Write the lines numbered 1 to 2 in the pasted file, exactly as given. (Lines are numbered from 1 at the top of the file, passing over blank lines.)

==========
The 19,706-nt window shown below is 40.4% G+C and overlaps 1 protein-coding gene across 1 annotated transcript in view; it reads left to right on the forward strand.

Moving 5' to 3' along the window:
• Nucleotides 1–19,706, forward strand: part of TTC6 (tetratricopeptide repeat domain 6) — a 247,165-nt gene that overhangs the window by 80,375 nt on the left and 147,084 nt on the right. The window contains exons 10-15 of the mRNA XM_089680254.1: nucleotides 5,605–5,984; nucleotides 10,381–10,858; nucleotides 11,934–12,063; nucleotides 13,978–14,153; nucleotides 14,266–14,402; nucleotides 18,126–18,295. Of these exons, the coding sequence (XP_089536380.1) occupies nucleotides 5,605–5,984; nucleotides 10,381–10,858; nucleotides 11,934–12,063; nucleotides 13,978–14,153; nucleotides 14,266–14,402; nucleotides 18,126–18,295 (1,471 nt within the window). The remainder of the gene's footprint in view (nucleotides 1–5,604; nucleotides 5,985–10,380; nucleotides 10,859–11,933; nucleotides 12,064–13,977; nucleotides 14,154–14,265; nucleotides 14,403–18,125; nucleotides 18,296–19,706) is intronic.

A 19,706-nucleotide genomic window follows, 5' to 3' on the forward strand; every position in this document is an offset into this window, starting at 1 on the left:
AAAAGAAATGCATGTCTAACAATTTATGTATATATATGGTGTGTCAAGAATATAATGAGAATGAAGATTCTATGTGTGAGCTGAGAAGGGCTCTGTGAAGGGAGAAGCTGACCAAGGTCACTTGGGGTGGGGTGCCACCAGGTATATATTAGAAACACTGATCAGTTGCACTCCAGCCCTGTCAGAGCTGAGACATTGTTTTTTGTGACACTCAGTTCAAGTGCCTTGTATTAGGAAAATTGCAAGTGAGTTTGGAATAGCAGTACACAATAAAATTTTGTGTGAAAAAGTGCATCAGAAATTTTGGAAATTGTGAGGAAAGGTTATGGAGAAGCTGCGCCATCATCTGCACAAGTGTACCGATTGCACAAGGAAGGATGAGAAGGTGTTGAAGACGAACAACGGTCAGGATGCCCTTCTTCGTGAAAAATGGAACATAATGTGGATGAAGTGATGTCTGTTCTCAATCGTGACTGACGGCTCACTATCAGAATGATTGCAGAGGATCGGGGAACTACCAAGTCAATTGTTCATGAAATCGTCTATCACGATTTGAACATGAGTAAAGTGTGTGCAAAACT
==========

The 19,706-nt window shown below is 40.4% G+C and overlaps 1 protein-coding gene across 1 annotated transcript in view; it reads left to right on the forward strand.

Moving 5' to 3' along the window: